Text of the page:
Agriculture and conservation have been on a collision course for generations. Farming provides critical food resources and revenue in agrarian states like Tennessee, but the environmental impacts of some farming methods can be devastating. From increased run-off and habitat loss, to chemical pollution and greenhouse gas emissions. Brittany Panos hopes to provide support for efforts that make farming more environmentally sustainable through the intersection of agriculture and bird conservation.
Panos’s research is the continuation of her life-long interest in birds, cultivated by her grandfather. “My abuelo was from Cuba where there is amazing bird biodiversity and they have so many incredible bird species; he was always teaching me about birds,” Panos said. “He passed that fascination on to me and that started me on the path to studying birds.”
Panos studies the potential impact of cover crops on migratory bird populations. Cover crops are a type of herbaceous planting grown during the wintering season between cash crops like corn, soybeans, and cotton. This agricultural practice benefits farmers by enriching the soil and minimizing erosion, but it also positively impacts the environment through improved soil and water quality and reduced need for chemical fertilizers and herbicides.
In recent years, the federal government has developed several programs that encourage landowners to incorporate more sustainable practices into their farming strategy. One program—the Natural Resource Conservation Service (NRCS)—provides financial incentives and technical assistance for farmers to use cover crops. Panos partners with landowners that currently participate in NRCS programs and conducts her research on their property.
The potential impact of cover crops on wildlife is an emerging research topic in agriculture. “How cover crops impact wildlife, specifically birds, is not well known,” Panos said. “I am specifically looking at how birds are using these cover crop fields, versus fields that have no cover crops planted, during the wintering, migration, and nesting periods.”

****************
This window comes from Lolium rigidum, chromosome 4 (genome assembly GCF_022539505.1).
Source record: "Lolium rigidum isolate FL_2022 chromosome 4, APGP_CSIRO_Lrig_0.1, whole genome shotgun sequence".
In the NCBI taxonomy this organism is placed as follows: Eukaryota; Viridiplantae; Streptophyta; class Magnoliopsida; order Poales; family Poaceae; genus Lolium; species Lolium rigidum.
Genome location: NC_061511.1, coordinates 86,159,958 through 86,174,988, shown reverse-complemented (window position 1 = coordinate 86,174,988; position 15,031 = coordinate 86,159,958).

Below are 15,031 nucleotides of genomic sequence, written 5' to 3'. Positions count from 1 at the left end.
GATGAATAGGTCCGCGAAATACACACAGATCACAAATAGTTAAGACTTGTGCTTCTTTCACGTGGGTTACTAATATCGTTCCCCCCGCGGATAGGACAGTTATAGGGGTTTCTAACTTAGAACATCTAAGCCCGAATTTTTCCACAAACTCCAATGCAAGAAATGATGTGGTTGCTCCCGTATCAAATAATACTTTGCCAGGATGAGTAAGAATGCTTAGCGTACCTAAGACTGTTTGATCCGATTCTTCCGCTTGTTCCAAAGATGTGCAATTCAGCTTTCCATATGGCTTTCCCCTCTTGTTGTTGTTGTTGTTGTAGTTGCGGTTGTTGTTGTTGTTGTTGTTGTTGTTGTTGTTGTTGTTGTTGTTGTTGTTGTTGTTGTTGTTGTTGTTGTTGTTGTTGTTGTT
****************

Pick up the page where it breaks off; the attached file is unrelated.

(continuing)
If cover crops could provide beneficial habitat for migrating birds, they could help slow the decline of bird populations that has been happening over the last 50 years. Recent studies estimate that the western hemisphere may have lost as many as one in four birds in the past 50 years. Birds provide a variety of ecosystem services such as pest control and seed dispersal, therefore, their decline could negatively impact food webs and ecosystems around the globe.
Although Panos is conducting her research in Tennessee, the results could have far-reaching impacts. “Tennessee plays a huge role in bird conservation because the state is on one of the largest migratory pathways for birds,” Panos said. “Hundreds of species of birds rely on suitable habitat during their seasonal migrations, which can be as far as Central and South America into Canada.”
By researching the impacts of cover crops on migratory birds, Panos hopes to provide additional support for the practice of using cover crops. Currently, not all farmers in Tennessee are participating in NRCS incentive programs. Panos hopes her research will continue to bridge the gap between agriculture and conservation by encouraging more landowners to participate.
“Bird populations in North America are declining, especially grassland species, primarily due to habitat loss because so many grassland communities have been converted into agricultural landscapes,” Panos said. “If I can demonstrate that cover crops can be beneficial for displaced grassland and migratory bird species, then perhaps more farmers will begin to implement the practice not only for biophysical reasons, but for conservation management as well.”